(Steve Pottinger, 2015); pbk, £8
Steve Pottinger, in his own words, is an angry poet. If you like your poetry with a cup of tea and a biscuit, look elsewhere. His latest collection, “more bees bigger bonnets” will shout at you, confront you, shake you up. Many are inspired by titbits of information (the cost of Margaret Thatcher’s funeral, for instance) and news headlines. From the outset it is clear that the poet’s subject matters significantly more than form – indeed, each poem surges with a need to expose and address contemporary issues.
With sing-song rhyme and refrain, Pottinger creates Bob Dylan-like ballads of social injustice that could easily be put to a jaunty tune. Take, for example, “Bongo Bongo bad”, his poem for UKIP MEP Godfrey Bloom, who condemned foreign aid:
your bills keep turning up fat
and your pay’s getting thinner
your boyfriend said he was blonde
turns out he’s a ginner
who’s to blame? The Bongo Bongos.
The poem is full of simple rhyming and British colloquialisms. Far from clashing with the serious political focus of the poem, this allows Pottinger to move between poet and everyman, using words like “ginner”, “mate” and “bloke”. The slang lets Pottinger take the direct approach, therefore making his collection accessible to all. If you don’t understand what he’s getting at, he includes notes that read rather like conversational anecdotes at the back of the book.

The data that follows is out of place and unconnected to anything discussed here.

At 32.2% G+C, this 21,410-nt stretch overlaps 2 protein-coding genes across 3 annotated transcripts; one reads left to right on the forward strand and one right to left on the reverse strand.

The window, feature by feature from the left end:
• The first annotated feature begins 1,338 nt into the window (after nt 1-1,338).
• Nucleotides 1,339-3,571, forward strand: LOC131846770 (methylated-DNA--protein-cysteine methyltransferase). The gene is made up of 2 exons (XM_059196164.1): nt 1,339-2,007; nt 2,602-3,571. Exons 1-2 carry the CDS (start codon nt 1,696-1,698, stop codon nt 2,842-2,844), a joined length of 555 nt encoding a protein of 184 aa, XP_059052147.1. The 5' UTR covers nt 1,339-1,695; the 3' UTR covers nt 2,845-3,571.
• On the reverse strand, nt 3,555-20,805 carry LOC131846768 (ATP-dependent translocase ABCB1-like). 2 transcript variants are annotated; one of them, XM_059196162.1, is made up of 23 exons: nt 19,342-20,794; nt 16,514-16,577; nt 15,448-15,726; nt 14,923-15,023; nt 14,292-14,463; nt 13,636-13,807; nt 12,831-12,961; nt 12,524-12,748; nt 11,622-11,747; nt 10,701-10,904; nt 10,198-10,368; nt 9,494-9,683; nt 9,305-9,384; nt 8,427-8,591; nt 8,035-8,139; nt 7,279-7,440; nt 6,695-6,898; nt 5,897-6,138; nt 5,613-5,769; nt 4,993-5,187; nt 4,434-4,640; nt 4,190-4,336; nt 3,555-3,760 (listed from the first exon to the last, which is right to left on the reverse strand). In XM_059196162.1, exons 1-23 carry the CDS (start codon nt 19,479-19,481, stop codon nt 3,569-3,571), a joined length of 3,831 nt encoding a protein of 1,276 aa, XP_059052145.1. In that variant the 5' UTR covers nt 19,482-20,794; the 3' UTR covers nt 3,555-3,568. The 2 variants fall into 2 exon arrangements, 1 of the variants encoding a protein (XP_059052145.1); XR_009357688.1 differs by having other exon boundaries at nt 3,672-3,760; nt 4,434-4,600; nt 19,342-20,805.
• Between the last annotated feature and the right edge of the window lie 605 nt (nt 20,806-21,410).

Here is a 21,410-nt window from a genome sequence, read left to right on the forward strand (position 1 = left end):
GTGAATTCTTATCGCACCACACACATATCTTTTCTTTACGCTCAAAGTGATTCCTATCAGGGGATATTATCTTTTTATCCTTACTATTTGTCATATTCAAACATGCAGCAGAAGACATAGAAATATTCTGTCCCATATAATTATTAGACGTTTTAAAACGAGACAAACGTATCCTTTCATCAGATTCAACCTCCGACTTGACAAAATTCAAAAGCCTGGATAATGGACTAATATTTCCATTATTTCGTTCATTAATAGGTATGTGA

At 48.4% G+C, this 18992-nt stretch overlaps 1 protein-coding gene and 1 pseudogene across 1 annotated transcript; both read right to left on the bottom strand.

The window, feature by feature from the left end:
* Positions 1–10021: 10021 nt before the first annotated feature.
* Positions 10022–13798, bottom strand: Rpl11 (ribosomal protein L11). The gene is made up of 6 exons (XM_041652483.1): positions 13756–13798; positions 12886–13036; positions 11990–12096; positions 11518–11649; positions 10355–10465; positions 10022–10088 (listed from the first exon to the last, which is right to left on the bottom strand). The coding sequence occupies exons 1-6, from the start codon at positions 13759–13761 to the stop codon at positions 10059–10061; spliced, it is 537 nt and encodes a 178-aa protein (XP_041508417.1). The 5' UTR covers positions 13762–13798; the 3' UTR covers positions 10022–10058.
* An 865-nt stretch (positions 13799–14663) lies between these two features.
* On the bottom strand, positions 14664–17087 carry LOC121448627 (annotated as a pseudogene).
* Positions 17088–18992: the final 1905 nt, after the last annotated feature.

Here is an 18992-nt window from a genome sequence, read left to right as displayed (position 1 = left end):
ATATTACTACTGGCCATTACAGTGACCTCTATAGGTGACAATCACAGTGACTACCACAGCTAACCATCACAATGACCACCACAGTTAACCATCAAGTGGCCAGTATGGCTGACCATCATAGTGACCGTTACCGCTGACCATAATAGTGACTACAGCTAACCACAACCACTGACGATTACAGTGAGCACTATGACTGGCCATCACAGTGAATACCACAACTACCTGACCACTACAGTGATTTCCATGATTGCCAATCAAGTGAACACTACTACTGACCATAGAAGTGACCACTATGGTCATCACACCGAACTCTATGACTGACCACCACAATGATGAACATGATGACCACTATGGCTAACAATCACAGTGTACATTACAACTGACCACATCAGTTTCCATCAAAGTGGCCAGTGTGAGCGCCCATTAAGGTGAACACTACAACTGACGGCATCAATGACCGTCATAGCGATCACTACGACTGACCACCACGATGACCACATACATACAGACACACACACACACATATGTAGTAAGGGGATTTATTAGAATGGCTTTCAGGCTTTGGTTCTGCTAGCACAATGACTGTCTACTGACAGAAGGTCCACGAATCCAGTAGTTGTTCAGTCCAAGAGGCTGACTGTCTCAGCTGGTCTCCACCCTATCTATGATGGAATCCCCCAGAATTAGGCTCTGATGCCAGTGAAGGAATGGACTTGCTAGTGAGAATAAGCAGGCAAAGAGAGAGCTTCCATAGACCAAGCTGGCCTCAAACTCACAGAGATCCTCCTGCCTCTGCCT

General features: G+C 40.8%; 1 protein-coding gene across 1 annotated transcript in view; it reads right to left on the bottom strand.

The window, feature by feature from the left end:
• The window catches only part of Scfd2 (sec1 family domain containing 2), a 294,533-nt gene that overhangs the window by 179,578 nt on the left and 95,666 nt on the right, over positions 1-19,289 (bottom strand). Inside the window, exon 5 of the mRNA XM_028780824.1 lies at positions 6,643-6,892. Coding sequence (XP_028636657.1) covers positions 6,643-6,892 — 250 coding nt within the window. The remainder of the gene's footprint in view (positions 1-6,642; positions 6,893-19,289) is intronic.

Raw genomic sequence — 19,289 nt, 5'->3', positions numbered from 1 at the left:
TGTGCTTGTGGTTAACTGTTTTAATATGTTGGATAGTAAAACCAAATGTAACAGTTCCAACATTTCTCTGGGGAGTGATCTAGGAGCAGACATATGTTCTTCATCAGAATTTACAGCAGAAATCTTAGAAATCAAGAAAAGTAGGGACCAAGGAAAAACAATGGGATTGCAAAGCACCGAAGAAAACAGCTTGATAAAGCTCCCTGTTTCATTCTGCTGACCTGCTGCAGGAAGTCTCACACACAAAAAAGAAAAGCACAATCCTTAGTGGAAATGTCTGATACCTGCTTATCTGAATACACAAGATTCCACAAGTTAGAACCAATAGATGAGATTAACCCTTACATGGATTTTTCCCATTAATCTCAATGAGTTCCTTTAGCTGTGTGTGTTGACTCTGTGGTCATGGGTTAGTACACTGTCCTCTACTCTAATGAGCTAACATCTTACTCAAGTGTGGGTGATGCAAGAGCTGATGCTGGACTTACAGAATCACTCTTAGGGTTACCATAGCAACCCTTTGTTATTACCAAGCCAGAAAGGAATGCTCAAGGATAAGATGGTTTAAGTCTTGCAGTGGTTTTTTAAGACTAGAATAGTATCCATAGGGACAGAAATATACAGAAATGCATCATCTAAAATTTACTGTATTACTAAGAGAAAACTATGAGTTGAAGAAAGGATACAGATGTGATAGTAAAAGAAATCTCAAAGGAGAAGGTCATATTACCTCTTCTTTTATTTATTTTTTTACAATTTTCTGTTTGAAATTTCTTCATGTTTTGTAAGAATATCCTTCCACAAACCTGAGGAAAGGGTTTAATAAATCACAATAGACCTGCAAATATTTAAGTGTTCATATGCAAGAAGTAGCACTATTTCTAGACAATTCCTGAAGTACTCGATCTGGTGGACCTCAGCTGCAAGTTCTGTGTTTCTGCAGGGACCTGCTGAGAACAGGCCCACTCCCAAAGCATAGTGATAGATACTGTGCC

More than outbursts, Pottinger’s rants are wrapped carefully in a sly humour. Many of his poems reference everyday activities, from lighting a cigarette to going to Iceland to buy a pizza. Locating his words in familiar situations, Pottinger draws attention to the absurdities of society today:
there’s nothing worse than using google earth
to help you find your bum [.]
The collection is guaranteed to make you laugh aloud because you will recognise all too well what he’s on about – the people you sit next to on a National Express bus ride, for instance, wearing “jeggings” and drinking “vodka red bull”.
Unlike the ignoramuses he mocks, Pottinger’s rage emerges from a place of real compassion and love – he looks towards a better world:
where the old and the weak and the dying
are wheeled out each evening
to feel the rain on their cheeks [.]
In fact, don’t be fooled by his humour; Pottinger is a dreamer, an idealist. He demonstrates true vision, particularly in the last of his collection, “You ask me where I want to live, my love”. His fury is tempered with contemplation as he lists scenes of togetherness and brotherhood. This is the poem you could, perhaps, enjoy with a cup of tea and a biscuit. It is the point in the collection when the personal enhances the impersonal; when it becomes clear why Steve Pottinger is a poet: he has a bee in his bonnet. In other words, he cares about what he has to say, and he wants you to know about it.